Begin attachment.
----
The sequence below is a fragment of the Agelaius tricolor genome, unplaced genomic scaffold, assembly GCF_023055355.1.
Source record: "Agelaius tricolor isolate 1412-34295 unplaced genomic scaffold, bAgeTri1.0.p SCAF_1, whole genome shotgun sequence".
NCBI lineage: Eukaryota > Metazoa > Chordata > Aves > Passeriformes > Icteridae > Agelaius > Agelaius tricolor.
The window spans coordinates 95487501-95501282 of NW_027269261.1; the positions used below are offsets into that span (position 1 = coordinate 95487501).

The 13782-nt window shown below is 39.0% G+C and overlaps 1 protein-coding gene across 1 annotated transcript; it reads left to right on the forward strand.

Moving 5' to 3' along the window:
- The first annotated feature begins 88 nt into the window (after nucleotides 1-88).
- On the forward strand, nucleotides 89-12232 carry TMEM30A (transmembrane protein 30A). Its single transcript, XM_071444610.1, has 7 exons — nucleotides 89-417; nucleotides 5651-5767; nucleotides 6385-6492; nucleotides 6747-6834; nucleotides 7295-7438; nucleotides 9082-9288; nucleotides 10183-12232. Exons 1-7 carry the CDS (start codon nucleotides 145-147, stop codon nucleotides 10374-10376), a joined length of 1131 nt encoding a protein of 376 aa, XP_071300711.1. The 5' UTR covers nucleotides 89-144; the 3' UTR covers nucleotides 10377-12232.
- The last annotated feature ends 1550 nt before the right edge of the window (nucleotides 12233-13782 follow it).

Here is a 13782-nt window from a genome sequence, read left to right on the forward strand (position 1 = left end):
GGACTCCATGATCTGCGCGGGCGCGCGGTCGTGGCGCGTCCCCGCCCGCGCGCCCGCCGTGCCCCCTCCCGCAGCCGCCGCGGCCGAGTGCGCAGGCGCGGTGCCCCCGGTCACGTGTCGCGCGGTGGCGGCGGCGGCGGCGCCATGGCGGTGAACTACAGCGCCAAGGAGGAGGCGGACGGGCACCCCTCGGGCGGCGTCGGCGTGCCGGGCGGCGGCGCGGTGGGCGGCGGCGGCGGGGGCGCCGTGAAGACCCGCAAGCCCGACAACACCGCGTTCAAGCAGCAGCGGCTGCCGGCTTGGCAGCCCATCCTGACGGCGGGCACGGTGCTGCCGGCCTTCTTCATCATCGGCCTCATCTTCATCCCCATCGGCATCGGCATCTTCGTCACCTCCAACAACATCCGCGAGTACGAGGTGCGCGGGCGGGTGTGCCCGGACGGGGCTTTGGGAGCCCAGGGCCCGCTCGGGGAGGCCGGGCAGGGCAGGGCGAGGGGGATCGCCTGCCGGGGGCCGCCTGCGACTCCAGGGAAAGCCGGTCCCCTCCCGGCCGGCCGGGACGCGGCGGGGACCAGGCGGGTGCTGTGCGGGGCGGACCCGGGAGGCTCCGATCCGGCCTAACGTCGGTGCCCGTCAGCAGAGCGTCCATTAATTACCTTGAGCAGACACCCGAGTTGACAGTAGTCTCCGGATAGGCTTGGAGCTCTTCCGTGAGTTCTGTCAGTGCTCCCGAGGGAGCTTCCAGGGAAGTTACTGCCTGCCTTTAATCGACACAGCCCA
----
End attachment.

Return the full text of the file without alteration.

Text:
The sequence below is a fragment of the Agelaius tricolor genome, unplaced genomic scaffold, assembly GCF_023055355.1.
Source record: "Agelaius tricolor isolate 1412-34295 unplaced genomic scaffold, bAgeTri1.0.p SCAF_1, whole genome shotgun sequence".
NCBI lineage: Eukaryota > Metazoa > Chordata > Aves > Passeriformes > Icteridae > Agelaius > Agelaius tricolor.
The window spans coordinates 95487501-95501282 of NW_027269261.1; the positions used below are offsets into that span (position 1 = coordinate 95487501).

The 13782-nt window shown below is 39.0% G+C and overlaps 1 protein-coding gene across 1 annotated transcript; it reads left to right on the forward strand.

Moving 5' to 3' along the window:
- The first annotated feature begins 88 nt into the window (after nucleotides 1-88).
- On the forward strand, nucleotides 89-12232 carry TMEM30A (transmembrane protein 30A). Its single transcript, XM_071444610.1, has 7 exons — nucleotides 89-417; nucleotides 5651-5767; nucleotides 6385-6492; nucleotides 6747-6834; nucleotides 7295-7438; nucleotides 9082-9288; nucleotides 10183-12232. Exons 1-7 carry the CDS (start codon nucleotides 145-147, stop codon nucleotides 10374-10376), a joined length of 1131 nt encoding a protein of 376 aa, XP_071300711.1. The 5' UTR covers nucleotides 89-144; the 3' UTR covers nucleotides 10377-12232.
- The last annotated feature ends 1550 nt before the right edge of the window (nucleotides 12233-13782 follow it).

Here is a 13782-nt window from a genome sequence, read left to right on the forward strand (position 1 = left end):
GGACTCCATGATCTGCGCGGGCGCGCGGTCGTGGCGCGTCCCCGCCCGCGCGCCCGCCGTGCCCCCTCCCGCAGCCGCCGCGGCCGAGTGCGCAGGCGCGGTGCCCCCGGTCACGTGTCGCGCGGTGGCGGCGGCGGCGGCGCCATGGCGGTGAACTACAGCGCCAAGGAGGAGGCGGACGGGCACCCCTCGGGCGGCGTCGGCGTGCCGGGCGGCGGCGCGGTGGGCGGCGGCGGCGGGGGCGCCGTGAAGACCCGCAAGCCCGACAACACCGCGTTCAAGCAGCAGCGGCTGCCGGCTTGGCAGCCCATCCTGACGGCGGGCACGGTGCTGCCGGCCTTCTTCATCATCGGCCTCATCTTCATCCCCATCGGCATCGGCATCTTCGTCACCTCCAACAACATCCGCGAGTACGAGGTGCGCGGGCGGGTGTGCCCGGACGGGGCTTTGGGAGCCCAGGGCCCGCTCGGGGAGGCCGGGCAGGGCAGGGCGAGGGGGATCGCCTGCCGGGGGCCGCCTGCGACTCCAGGGAAAGCCGGTCCCCTCCCGGCCGGCCGGGACGCGGCGGGGACCAGGCGGGTGCTGTGCGGGGCGGACCCGGGAGGCTCCGATCCGGCCTAACGTCGGTGCCCGTCAGCAGAGCGTCCATTAATTACCTTGAGCAGACACCCGAGTTGACAGTAGTCTCCGGATAGGCTTGGAGCTCTTCCGTGAGTTCTGTCAGTGCTCCCGAGGGAGCTTCCAGGGAAGTTACTGCCTGCCTTTAATCGACACAGCCCA